DARMSTADT, Germany —Europe’s CryoSat-2 polar-ice-monitoring Earth observation satellite was successfully launched April 8 aboard a Russian-Ukrainian Dnepr rocket and is expected to undergo a six-month checkout period before starting three years of radar observations this fall.
Operating from Russia’s Baikonur Cosmodrome in Kazakhstan, the Dnepr silo-launched rocket — a converted SS-18 ballistic missile marketed by Kosmotras of Moscow — placed the 720-kilogram CryoSat-2 satellite into a 720-kilometer near-polar orbit inclined at 92 degrees relative to the equator.
A European Space Agency (ESA) ground tracking station in Malindi, Kenya, confirmed the satellite’s successful separation from the rocket and initial in-orbit health.
The launch, which came four-and-one-half years after the original CryoSat satellite was destroyed in a launch failure of a Russian Rockot vehicle, followed months of delays related to the availability of Dnepr.
The launch had also been delayed because of a last-minute concern that Dnepr would not be able to carry CryoSat-2 to the intended altitude of 720 kilometers. That issue was resolved when Dnepr designers modified the fuel to the vehicle’s second-stage steering engines to permit the 720-kilometer orbit.
It was not only CryoSat-2’s weight that pushed Dnepr to its performance limit. At 4.6 meters in length, CryoSat-2 required Dnepr’s extended fairing, which meant that the rocket’s underground silo was left uncovered leading up to launch.
Taking account of the expense of the first satellite, the CryoSat mission will have cost the 18-member ESA about 254 million euros, or $339.4 million at current exchange rates. That figure includes 145 million euros for CryoSat-1 and 109 million euros needed to build CryoSat-2. The budget also includes three years of in-orbit operations.
Astrium Satellites of Friedrichshafen, Germany, built CryoSat-2 under a contract valued at 75 million euros. While the mission is scheduled to last for three years following the six-month checkout, the satellite’s fuel, batteries and other consumables are sufficient to last for at least five years, said Eckard Settelmeyer, director of Earth observation at Astrium Satellites.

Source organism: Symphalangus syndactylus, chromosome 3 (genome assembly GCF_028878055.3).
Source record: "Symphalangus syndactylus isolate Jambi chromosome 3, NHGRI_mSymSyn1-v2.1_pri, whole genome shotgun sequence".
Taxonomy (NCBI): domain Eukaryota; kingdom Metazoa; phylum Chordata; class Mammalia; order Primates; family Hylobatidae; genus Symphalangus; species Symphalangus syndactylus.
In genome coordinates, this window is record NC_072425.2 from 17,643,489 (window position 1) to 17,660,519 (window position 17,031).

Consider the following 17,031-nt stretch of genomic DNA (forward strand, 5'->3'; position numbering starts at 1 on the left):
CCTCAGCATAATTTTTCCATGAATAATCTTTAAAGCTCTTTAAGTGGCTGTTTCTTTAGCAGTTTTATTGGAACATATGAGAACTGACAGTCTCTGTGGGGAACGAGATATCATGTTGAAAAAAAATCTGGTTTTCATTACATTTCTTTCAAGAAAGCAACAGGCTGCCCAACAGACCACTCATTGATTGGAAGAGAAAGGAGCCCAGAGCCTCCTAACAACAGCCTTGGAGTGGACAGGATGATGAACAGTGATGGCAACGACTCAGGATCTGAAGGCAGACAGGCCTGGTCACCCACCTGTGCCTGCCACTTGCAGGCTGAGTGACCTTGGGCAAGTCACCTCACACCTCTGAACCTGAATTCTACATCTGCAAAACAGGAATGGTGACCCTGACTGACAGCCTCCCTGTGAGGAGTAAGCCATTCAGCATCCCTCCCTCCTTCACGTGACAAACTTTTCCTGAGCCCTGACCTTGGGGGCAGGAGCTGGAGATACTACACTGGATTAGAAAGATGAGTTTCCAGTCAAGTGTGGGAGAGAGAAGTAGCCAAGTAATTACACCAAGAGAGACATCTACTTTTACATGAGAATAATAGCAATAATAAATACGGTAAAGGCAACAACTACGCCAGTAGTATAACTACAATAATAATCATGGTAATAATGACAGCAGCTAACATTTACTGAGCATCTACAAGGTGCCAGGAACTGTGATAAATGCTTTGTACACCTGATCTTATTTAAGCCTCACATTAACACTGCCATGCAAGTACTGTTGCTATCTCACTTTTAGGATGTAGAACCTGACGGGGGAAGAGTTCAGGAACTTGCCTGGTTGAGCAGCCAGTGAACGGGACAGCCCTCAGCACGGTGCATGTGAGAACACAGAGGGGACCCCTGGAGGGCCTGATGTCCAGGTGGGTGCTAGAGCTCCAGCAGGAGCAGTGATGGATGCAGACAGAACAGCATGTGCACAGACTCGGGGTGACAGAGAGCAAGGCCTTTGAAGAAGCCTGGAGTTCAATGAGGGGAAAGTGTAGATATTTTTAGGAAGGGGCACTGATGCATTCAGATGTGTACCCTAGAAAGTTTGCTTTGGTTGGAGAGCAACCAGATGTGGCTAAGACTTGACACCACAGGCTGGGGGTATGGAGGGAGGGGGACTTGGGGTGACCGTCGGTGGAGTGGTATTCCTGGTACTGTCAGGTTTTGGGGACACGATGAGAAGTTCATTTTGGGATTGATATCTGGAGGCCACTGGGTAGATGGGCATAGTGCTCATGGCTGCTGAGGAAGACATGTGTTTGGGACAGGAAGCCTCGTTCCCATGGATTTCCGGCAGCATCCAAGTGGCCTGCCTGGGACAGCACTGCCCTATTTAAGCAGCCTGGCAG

CryoSat-2 is not an exact duplicate of the original CryoSat. Unlike the first version, CryoSat-2 features a backup Siral radar instrument, to be used in the event of a failure of the primary Siral, or SAR Interferometric Radar Altimeter.
Thales Alenia Space of France and Italy built Siral, which follows on a series of satellite radar altimeters including those flying on the U.S.-French Jason ocean-observing satellites.
ESA Earth Observation Director Volker Liebig said CryoSat-2’s ability to measure, with centimeter-level accuracy, the polar ice caps is of obvious environmental importance given that the caps contain an estimated 77 percent of Earth’s fresh water resources.
Some 10 percent of Earth’s land surface is permanently covered by ice, and one of CryoSat-2’s missions is to furnish data permitting better estimates of global warming and associated rises in sea levels.
But in a presentation made just before the launch, Liebig said that as the Arctic regions become more navigable with the reduction of ice coverage, the regions have a geopolitical interest as well for their suspected reserves of oil and gas.